Friday, May 6, 2011

Alabama's GOP Delegation Voted Against Funding for Tornado Forecasting

Storm damage in Hueytown, Alabama

U.S. Rep. Spencer Bachus (R-AL) spent the better part of two days last week touring areas of his state devastated by killer tornadoes. Bachus was in Tuscaloosa when President Obama toured perhaps the hardest hit area in Alabama. And Bachus issued a somber statement, calling on citizens to come together to help comfort those affected by the storms.

Bachus, however, apparently neglected to mention that he and other Republicans in Alabama's Congressional delegation voted against funding for satellites that are critical for accurate storm forecasting. The Web site reports that Bachus and his fellow Alabama Republicans--Martha Roby, Mo Brooks, Robert Aderholt, Mike Rogers, and Jo Bonner--voted against a bill that would replace aging satellites that are the heart of America's weather-forecasting system.

The ability of those satellites to provide accurate weather information probably saved hundreds, maybe thousands, of lives last week in Alabama. But the satellites need to be replaced, and Alabama Republicans decided that was not necessary--just days before their state was hit with one of the deadliest tornadoes in American history.


On Thursday, as the search for survivors continued in devastated communities across Alabama and other southern states pummeled this week by massive, terrifying tornadoes, President Obama said “we can’t control when or where a terrible storm may strike, but we can control how we respond to it.” Unfortunately, thanks to the spending bill orchestrated by the GOP-controlled House of Representatives, he couldn’t say we are doing everything in our power to protect Americans from future extreme weather events.

How important is modern technology in forecasting powerful storms?

The Associated Press characterized the number of fatalities from these storms –more than 340 as of Saturday — as something that “seems out of a bygone era, before Doppler radar and pinpoint satellite forecasts were around to warn communities of severe weather. Residents were told the tornadoes were coming up to 24 minutes ahead of time, but they were just too wide, too powerful and too locked onto populated areas to avoid a horrifying body count.”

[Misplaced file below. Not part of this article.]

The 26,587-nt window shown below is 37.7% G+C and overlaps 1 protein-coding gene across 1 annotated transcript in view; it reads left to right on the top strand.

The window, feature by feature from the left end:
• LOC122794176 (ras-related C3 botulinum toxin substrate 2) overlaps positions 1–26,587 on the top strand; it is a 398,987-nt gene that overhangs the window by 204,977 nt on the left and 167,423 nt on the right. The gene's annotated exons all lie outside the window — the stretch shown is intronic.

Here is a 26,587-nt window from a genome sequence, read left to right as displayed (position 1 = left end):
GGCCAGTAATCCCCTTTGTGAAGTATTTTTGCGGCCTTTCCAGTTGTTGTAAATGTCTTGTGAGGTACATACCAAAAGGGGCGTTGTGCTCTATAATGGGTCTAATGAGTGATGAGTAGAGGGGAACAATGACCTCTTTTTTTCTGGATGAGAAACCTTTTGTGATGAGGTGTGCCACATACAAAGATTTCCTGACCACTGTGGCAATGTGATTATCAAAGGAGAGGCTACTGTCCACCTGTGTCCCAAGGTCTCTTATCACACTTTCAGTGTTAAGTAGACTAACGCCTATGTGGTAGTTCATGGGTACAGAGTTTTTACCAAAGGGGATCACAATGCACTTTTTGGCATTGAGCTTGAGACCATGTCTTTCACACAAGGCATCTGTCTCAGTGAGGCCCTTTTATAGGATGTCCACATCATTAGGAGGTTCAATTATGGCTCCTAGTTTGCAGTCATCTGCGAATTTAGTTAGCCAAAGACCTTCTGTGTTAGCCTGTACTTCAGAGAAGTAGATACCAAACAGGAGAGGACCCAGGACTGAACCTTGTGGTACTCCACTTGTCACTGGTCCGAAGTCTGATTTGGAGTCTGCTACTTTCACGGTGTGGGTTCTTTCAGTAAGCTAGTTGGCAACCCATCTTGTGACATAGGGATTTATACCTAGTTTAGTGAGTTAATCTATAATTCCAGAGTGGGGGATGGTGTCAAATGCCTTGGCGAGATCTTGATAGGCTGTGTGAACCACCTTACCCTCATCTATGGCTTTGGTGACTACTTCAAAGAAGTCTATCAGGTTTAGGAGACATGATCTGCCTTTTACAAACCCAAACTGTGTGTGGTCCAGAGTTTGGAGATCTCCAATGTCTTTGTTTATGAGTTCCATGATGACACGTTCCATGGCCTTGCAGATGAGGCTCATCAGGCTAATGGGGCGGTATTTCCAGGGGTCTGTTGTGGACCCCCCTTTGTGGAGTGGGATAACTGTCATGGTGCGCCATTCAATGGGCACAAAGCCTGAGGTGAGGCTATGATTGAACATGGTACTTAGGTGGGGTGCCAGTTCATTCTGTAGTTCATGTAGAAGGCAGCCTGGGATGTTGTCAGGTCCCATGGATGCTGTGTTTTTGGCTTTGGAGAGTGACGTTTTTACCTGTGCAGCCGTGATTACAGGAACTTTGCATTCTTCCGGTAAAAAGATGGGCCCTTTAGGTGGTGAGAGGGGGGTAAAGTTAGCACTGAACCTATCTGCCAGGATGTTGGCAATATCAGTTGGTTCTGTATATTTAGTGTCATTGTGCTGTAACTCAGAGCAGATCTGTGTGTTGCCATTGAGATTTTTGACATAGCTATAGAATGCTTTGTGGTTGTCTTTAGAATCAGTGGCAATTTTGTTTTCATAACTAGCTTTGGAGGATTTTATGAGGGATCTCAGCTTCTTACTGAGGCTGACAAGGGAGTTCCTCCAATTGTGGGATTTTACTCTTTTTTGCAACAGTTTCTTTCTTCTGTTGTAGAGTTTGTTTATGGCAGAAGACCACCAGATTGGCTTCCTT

It is precisely those “pinpoint satellite forecasts” that Congress, including every GOP member of Alabama’s delegation, decided were luxuries America cannot afford when it passed the continuing resolution to keep the government operating for the remainder of the fiscal year.

Alabama's GOP delegation, it turns out, had other priorities, besides protecting citizens of the state from killer storms:

As we have discussed in previous posts, this action eliminated funding to replace the environmental satellites that help make our forecasts a reality. The National Oceanic and Atmospheric Administration has stated in no uncertain terms that these aging satellites will fail, and our failure to buy new ones this year will cause at least an 18 month gap in coverage.

Clearly, Congressional Republicans were more interested in protecting the $5.5 billion in subsidies and foregone royalty payments for Big Oil—which collectively reported a total of more than $30 billion in first quarter profits this week—than they were in spending the $700 million necessary to literally save the lives of their constituents.

By the way, a recent report from the Center for American Progress shows that extreme weather is becoming increasingly costly--both in terms of dollars and lives:

These extreme events included “supercell thunderstorms” in Iowa, severe drought and record wildfires in Texas, and heavy rains across the United States. The recent southeastern storms and tornadoes took at least 297 lives across eight states. And heavy rains in the Mississippi River valley could cause the most severe, damaging floods there in nearly a century.